LADY A’S SCORE:  2
(Scores are given on a scale of 1 to 10)

 
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Posted by on August 6, 2012 in Guest Contributions, Single Reviews

 

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Zac Brown Band – “The Wind”

In an ever-conscious effort to appeal to all, and offend none, the country music industry seem thoroughly convinced that the way to achieve mass appeal is to slather everything in watery, tasteless pop sludge, and to avoid at all costs offending listeners’ tastes through anything twangy or overtly country-sounding.  In such a market, singles such as the excellent new Zac Brown Band offering are becoming more and more of a rarity.

“The Wind” – our first taste of the Zac Brown Band’s upcoming album Uncaged, due out July 10 – is crisp, clean, and attention-grabbing right from the opening chords as the band picks away furiously at high speed.  The record soars with the sounds of Jimmy De Martini’s fiddling, Clay Cook’s mandolin picking, as well as Brown’s breezy yet focused lead vocal, all of which imbue a strong sense of urgency to the song.  It sounds more like a skilled jam session than a calculated product of a recording studio session.

It’s tempting to give the record a free pass on its sound alone, but the lyrics rise to the occasion, offering colorful imagery and figurative language to portray a narrator who will never stop loving his estranged significant other, mixing strong tones of heartbreak with an undercurrent of hope.  The fact that the song even exists is cool enough, but the fact that it’s coming from an act with an unbroken string of Top 2 hit singles – an act who stands the best possible chance of putting the song into heavy radio rotation – is almost unbelievable.

It’s hard not to compare “The Wind” to the offerings from country music’s other leading vocal group, Lady Antebellum, who often seem to remain one step ahead of the Zac Brown Band at the award circuit.  Yet, if one compares “The Wind” side by side with the absolute train wreck that it is Lady Antebellum’s current single, the stark difference in quality is so obvious that it should be embarrassing.

Is there any space left on country radio for music that just plain sounds good?  And cool?  And that actually goes so far as to arrest the attention of the listener?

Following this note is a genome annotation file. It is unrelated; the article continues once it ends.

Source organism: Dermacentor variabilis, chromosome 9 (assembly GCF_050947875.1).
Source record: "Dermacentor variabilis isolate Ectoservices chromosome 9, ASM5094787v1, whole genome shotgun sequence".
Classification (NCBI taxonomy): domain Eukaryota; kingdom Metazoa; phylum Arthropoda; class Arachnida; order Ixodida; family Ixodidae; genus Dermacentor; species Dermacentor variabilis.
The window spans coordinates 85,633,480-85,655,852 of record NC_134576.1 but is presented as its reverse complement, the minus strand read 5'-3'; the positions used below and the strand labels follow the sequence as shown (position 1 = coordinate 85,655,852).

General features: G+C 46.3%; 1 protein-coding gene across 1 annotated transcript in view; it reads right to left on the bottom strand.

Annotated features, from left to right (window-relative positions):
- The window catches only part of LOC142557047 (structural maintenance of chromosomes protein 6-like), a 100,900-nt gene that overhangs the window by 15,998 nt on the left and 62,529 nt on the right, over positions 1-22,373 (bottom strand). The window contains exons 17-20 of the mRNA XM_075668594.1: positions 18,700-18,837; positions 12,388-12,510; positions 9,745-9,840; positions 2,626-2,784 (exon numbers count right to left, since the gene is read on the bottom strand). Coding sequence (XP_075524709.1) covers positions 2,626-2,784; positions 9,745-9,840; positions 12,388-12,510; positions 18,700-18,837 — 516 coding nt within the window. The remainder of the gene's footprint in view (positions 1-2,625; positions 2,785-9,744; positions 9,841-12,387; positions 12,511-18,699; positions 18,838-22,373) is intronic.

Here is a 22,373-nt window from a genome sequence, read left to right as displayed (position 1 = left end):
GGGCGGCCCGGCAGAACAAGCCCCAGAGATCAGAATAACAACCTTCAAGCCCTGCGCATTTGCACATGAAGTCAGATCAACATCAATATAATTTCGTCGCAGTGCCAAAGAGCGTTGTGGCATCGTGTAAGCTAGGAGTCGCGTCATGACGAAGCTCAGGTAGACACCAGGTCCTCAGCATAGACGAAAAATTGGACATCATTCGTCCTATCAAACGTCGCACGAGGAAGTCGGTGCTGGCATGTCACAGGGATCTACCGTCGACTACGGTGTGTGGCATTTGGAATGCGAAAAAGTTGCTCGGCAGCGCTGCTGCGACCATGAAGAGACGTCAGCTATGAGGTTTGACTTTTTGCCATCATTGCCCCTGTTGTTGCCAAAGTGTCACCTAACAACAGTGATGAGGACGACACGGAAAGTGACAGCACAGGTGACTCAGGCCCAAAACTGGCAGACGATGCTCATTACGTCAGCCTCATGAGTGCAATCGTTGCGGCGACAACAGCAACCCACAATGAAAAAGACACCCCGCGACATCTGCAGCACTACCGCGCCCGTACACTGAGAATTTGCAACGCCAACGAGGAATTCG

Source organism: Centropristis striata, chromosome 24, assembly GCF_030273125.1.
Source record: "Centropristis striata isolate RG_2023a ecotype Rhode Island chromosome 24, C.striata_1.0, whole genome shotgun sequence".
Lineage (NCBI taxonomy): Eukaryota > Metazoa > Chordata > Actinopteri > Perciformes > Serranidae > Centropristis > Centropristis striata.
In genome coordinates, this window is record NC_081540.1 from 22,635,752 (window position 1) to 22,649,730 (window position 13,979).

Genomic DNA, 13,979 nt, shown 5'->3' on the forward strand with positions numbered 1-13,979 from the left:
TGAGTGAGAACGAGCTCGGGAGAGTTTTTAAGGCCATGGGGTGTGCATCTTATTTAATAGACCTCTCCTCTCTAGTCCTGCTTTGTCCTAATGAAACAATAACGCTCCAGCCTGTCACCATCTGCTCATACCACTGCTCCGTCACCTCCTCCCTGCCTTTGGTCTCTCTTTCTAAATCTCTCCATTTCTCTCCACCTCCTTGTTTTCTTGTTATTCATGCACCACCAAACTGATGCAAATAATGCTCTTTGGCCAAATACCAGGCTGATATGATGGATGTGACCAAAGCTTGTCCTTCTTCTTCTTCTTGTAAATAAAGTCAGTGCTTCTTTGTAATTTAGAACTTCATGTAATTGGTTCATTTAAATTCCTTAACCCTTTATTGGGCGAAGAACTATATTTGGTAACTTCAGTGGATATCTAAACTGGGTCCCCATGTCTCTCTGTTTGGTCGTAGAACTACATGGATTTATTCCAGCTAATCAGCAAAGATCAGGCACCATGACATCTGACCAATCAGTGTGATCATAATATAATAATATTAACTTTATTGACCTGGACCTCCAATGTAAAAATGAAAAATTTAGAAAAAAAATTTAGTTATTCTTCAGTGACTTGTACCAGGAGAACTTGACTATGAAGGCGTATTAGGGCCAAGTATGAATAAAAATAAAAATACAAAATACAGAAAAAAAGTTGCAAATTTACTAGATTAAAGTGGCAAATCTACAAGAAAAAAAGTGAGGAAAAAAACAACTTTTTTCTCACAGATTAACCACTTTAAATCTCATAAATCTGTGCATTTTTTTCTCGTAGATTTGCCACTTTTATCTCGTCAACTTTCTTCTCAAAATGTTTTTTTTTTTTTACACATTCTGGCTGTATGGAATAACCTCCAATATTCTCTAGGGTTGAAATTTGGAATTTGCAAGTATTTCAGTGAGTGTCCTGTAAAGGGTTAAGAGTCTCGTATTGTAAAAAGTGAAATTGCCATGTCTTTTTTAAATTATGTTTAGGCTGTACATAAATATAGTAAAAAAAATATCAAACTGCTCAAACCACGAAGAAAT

Maybe.  Maybe not.  The Zac Brown Band’s high commercial profile may very well make this song a hit – we shall see.  Even if it that doesn’t happen, “The Wind” is still perhaps the most enticing preview of the band’s new album that we could hope to get.

ZAC BROWN BAND’S SCORE:  9
(Scores are given on a scale of 1 to 10)

 
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Posted by on June 12, 2012 in Reviews, Single Reviews

 

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Album Review: Tim McGraw – Emotional Traffic

Now that Tim McGraw has finally been freed from his Curb Records contract by a Nashville court, his long-delayed contract-fulfilling album Emotional Traffic has finally seen a release.  Unfortunately, it looks like I’ll be putting this album on the same shelf as Own the Night and The Incredible Machine.  Though McGraw has touted it as his “best album ever,” I’m going to have to beg to differ.  Emotional Traffic easily ranks among McGraw’s weakest career efforts to date.

Each of the album’s first two singles offered a different possible preview of the forthcoming album’s musical direction.  “Better Than I Used to Be” suggested a throwback to the classic late nineties-era Tim McGraw sound, while its predecessor “Felt Good On My Lips” (which originally appeared on the 2010 Number One Hits compilation) suggested an album dominated by shouted-out arena rock.  Regrettably, the album sticks almost entirely to the former.  Emotional Traffic is a bloated moody mess of an album that recalls the overblown, underdeveloped musical styles that acts such as Rascal Flatts and Lady Antebellum have often reveled in, as well as even formerly impressive acts like Sugarland.

I’m not saying that this bad album just because it isn’t “country enough” (which would be kind of a cop-out). The problem is that these eardrum-busting arrangements are in terribly poor service to the songs themselves.  The album as a whole disregards the one cardinal rule about great country music:  It’s all about the songs.  It’s not just about being as loud and noisy as one possibly can.  Even when the songs are good, the incessant loudness acts as a sonic barrier between the song and the listener.  It’s impossible for a song lyric to connect with you on any significant level if you can scarcely tell what the lyric is even saying.  With a sound ruled by screaming electric guitars, Emotional Traffic is at times practically unlistenable, and with McGraw himself having produced the album with Byron Gallimore, a decent portion of that blame rests on his own shoulders.

Such production choices are a disservice not only to the songs, but also to McGraw himself.  Though his singing voice lacks the depth and range of contemporaries such Vince Gill and Toby Keith, McGraw’s greatest gift as a vocalist has long been his impeccable strength as a lyrical interpreter.  Career gems such as “Everywhere,” “Just to See You Smile,” and “Please Remember Me” provide solid evidence of that fact.  When he has to shout to be heard over audacious bass lines and blunt force guitar licks, all the magic is lost.  His fine vocal nuances are lost in the shuffle, and his voice becomes but a small component in a constant storm of noise.  Because the album puts far too much focus on beating listeners over the head with needless noise, the emotional traffic is drowned out by an excess of instrumental traffic.